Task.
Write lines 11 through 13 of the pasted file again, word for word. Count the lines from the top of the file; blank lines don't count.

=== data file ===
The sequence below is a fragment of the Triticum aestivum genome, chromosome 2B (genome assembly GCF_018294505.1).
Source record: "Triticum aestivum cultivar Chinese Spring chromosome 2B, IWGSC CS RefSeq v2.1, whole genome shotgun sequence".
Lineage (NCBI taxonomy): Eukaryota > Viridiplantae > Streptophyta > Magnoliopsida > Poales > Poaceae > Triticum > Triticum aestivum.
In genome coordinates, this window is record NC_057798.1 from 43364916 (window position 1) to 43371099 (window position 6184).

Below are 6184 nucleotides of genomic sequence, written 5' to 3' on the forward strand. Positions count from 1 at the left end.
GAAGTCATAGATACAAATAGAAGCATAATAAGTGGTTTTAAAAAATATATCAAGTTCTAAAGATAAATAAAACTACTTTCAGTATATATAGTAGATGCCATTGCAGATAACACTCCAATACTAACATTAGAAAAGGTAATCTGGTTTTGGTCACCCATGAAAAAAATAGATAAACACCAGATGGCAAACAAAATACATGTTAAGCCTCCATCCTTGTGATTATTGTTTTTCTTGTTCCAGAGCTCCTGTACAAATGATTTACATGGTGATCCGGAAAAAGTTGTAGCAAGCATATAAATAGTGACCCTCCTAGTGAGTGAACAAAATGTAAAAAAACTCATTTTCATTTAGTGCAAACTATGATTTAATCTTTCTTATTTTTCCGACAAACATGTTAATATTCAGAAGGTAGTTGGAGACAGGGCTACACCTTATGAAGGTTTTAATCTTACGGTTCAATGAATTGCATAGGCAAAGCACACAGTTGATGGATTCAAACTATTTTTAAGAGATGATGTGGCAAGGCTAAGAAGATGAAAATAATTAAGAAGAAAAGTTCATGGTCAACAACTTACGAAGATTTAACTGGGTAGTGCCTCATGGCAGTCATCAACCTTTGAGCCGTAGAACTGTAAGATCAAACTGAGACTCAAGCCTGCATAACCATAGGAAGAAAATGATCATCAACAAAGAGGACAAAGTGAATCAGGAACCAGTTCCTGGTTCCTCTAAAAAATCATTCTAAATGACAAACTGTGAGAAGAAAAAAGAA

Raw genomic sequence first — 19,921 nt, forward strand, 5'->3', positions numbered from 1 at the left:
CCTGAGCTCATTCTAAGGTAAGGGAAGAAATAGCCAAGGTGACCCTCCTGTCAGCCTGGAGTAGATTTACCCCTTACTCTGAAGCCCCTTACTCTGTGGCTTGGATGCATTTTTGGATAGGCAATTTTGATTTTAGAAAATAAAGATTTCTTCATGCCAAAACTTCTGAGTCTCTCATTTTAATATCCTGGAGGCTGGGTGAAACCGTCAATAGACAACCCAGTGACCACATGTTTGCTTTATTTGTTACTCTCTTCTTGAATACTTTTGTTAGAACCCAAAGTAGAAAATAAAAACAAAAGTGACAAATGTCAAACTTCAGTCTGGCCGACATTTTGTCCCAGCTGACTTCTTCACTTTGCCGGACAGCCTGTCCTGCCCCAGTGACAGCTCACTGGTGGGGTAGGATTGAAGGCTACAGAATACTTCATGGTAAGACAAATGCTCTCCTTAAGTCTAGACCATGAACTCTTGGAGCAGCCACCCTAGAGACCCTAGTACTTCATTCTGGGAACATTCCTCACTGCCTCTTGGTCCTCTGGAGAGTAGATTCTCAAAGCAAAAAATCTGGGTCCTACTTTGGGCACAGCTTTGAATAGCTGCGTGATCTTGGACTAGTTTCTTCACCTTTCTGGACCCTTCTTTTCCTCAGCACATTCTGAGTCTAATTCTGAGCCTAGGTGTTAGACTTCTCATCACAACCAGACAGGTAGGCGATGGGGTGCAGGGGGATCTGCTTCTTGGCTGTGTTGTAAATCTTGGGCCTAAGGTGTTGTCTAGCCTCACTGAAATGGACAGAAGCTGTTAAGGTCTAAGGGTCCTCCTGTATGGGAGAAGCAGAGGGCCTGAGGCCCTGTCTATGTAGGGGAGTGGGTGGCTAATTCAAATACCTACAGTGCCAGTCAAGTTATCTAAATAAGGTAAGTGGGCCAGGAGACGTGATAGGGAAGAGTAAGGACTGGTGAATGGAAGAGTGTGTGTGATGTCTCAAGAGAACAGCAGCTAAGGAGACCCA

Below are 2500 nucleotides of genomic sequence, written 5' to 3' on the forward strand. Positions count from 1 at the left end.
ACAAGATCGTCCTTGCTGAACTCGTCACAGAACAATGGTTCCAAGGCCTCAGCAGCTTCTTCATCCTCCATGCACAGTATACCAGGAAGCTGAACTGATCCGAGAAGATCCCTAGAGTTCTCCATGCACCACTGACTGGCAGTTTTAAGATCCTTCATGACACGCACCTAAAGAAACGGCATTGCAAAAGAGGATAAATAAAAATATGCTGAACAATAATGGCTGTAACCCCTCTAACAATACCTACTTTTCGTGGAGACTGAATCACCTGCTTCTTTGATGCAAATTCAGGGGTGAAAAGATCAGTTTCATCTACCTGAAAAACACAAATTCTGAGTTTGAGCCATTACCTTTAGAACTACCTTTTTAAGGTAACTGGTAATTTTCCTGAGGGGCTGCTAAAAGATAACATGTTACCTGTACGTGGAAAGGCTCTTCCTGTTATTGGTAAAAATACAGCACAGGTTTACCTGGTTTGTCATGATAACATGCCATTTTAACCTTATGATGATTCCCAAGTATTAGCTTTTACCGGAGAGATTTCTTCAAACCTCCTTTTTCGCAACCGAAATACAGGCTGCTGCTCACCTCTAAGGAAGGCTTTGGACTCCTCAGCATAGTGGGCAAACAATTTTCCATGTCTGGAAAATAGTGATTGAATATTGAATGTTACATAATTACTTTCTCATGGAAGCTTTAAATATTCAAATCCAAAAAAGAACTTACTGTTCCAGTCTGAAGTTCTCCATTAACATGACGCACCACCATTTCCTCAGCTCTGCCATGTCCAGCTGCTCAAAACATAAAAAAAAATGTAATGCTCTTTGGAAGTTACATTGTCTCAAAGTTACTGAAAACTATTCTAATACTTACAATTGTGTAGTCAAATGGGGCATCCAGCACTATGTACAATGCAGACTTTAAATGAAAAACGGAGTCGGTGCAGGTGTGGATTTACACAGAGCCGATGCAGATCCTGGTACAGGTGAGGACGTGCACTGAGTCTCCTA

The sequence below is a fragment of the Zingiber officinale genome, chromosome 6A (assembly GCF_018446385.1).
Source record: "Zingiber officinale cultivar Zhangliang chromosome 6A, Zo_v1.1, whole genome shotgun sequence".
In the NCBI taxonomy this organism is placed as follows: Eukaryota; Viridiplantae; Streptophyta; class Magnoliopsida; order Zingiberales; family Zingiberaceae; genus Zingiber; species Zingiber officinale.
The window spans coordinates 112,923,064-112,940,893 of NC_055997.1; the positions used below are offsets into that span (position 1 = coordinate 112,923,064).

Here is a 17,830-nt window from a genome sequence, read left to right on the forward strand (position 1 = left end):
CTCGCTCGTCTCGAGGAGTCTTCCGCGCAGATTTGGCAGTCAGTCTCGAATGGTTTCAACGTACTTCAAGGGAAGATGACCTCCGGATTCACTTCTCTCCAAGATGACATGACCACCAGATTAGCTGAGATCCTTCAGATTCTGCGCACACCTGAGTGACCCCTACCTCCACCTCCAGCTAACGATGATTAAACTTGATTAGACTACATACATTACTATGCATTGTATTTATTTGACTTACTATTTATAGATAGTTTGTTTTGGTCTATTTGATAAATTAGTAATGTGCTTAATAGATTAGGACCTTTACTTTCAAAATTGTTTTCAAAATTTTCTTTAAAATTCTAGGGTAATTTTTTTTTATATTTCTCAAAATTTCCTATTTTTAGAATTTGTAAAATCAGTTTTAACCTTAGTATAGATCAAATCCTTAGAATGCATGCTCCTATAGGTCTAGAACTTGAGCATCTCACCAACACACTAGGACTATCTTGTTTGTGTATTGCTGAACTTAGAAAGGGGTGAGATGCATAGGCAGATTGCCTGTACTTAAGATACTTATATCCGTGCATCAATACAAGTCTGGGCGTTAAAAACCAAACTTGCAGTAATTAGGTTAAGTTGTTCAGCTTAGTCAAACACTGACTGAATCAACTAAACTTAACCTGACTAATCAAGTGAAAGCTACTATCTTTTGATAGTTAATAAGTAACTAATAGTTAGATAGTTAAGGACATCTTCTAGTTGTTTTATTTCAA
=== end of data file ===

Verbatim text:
The sequence below is a fragment of the Zingiber officinale genome, chromosome 6A (assembly GCF_018446385.1).
Source record: "Zingiber officinale cultivar Zhangliang chromosome 6A, Zo_v1.1, whole genome shotgun sequence".
In the NCBI taxonomy this organism is placed as follows: Eukaryota; Viridiplantae; Streptophyta; class Magnoliopsida; order Zingiberales; family Zingiberaceae; genus Zingiber; species Zingiber officinale.